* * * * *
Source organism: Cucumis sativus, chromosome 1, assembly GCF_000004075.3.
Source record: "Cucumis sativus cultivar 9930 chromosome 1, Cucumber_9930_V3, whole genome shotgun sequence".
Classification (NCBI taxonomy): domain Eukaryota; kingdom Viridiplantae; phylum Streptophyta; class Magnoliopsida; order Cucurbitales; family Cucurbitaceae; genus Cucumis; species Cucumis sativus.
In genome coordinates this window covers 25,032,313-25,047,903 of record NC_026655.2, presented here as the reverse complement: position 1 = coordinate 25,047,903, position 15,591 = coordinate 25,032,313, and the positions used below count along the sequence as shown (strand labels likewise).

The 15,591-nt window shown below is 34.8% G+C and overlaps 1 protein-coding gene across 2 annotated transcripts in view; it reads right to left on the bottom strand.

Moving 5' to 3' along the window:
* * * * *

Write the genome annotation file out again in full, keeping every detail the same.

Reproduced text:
Source organism: Cucumis sativus, chromosome 1, assembly GCF_000004075.3.
Source record: "Cucumis sativus cultivar 9930 chromosome 1, Cucumber_9930_V3, whole genome shotgun sequence".
Classification (NCBI taxonomy): domain Eukaryota; kingdom Viridiplantae; phylum Streptophyta; class Magnoliopsida; order Cucurbitales; family Cucurbitaceae; genus Cucumis; species Cucumis sativus.
In genome coordinates this window covers 25,032,313-25,047,903 of record NC_026655.2, presented here as the reverse complement: position 1 = coordinate 25,047,903, position 15,591 = coordinate 25,032,313, and the positions used below count along the sequence as shown (strand labels likewise).

The 15,591-nt window shown below is 34.8% G+C and overlaps 1 protein-coding gene across 2 annotated transcripts in view; it reads right to left on the bottom strand.

Moving 5' to 3' along the window: